Televisa democratizes news with Quantel
Televisa is the largest media company in Latin America and the Spanish-speaking world. Founded in 1950, the Mexico-based multimedia conglomerate has consistently shown itself to be an innovator - both in terms of its programming and in championing new technologies. So when in 2009 the company was looking for a file-based, HD fast-turnaround news production solution, it already had 10 years' experience of tapeless working, having been one of the first broadcasters in the world to transition to digital production in 1999.
Although the initial driver for the project was to launch a new 24-hour HD news channel, the chosen system would also ultimately drive all of Televisa's news production operations, including its flagship 'Noticias' broadcasts on 'Canal de las Estrellas', Mexico's most watched TV channel.
Specifying the system
Key criteria for Televisa were that the workflow of the new system - time to air - should be significantly quicker than the incumbent, and that the journalists and editors would find it easy to learn and use so that a seamless transition to the new solution could be made. Also vital considerations were the system's ability to integrate with Televisa's Tedial archive and iNews NRCS, that it should handle file-based media effortlessly, and that it had the capacity to store enough media online so that most stories could be speedily put together without having to wait for the offline archive system to retrieve the required footage. Finally, the speed at which the chosen solution could be installed and tested and the staff trained in its use were critical too - Televisa was on a very tight schedule.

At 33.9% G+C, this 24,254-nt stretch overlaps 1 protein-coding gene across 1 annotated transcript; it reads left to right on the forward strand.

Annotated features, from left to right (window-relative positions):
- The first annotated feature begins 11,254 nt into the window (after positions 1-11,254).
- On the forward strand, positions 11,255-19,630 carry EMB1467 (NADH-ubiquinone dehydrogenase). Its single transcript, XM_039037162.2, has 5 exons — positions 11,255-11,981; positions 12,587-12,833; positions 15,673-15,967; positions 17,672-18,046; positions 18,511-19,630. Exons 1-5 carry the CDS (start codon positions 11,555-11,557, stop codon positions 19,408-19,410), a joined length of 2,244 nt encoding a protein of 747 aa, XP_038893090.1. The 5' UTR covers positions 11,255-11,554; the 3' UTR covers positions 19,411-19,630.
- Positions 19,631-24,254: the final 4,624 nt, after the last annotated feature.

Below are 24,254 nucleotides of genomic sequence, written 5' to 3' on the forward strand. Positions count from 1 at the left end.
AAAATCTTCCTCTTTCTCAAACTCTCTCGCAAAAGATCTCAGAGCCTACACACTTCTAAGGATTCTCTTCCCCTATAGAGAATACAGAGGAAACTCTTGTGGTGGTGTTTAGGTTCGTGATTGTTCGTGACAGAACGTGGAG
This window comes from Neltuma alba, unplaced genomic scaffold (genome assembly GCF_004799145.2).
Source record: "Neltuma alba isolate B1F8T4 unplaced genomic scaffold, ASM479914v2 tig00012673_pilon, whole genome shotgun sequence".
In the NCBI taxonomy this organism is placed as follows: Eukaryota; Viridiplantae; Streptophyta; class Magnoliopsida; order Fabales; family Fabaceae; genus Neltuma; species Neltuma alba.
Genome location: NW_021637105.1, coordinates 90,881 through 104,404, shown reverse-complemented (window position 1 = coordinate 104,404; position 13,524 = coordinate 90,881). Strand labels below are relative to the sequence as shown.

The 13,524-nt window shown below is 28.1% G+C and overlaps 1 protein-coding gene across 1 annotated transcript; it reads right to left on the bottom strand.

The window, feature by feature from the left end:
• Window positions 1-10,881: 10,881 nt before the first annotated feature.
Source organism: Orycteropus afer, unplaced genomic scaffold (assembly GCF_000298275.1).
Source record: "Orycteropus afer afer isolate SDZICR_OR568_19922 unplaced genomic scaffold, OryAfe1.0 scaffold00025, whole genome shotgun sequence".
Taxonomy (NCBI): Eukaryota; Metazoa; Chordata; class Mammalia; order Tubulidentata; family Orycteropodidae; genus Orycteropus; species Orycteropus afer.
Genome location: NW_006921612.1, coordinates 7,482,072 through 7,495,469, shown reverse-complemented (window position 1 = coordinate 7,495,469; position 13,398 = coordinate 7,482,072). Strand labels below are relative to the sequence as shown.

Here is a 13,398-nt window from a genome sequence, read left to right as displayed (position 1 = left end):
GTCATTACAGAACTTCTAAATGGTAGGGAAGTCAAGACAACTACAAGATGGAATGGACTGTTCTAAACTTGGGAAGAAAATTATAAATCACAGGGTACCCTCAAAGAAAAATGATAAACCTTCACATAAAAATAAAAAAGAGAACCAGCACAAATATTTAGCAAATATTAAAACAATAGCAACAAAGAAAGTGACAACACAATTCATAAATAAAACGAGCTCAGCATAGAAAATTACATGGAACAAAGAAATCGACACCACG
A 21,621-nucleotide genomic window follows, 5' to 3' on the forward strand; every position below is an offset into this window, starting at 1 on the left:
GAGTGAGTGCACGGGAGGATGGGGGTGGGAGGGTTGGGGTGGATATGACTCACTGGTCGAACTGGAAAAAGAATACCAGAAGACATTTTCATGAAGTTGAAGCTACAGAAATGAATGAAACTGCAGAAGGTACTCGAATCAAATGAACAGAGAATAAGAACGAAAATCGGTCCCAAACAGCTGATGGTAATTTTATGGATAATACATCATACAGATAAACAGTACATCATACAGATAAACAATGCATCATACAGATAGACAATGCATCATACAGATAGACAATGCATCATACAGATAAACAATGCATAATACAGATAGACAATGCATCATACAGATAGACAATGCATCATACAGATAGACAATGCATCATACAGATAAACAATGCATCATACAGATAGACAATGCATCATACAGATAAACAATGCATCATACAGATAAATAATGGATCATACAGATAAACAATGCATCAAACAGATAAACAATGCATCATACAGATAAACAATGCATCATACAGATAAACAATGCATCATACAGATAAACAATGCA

Democracy in action
"We approached eight system vendors initially, and conducted a wide range of tests, both technical and production. We involved 60 of our staff in the selection process, from both the technical and production arms of the operation. This way, rather than trying to impose a top-down choice on the staff, we knew that we would get much better buy-in to the eventual chosen solution if all the staff were involved in the selection process - real democracy in action!" says Televisa News Technology Manager, Hugo Monroy. "Judging the contenders against our criteria based on input from the whole selection team, we reduced the shortlist first to three and then to two companies, one of which was Quantel with its Enterprise sQ system.
"Quantel emerged as the eventual winner for a number of reasons," Monroy continues. "Our production staff found the Quantel workflow to be very streamlined and user-friendly - easy to learn and use. It is also easy and quick to find media with just a title, and Quantel could offer us the storage capacity to keep all the media we need online in HD. Hi-res editing is done on sQ Edit Plus HD workstations, and lo-res on sQ Edit and sQ Cut desktop applications. The system always keeps the hi- and lo-res media in perfect sync. For playout, we previously needed to copy media across to a playout server before it could go to air, adding delays. But with Quantel, it is instantly ready for playout from the same server on which it is edited - a much better workflow and quicker to air.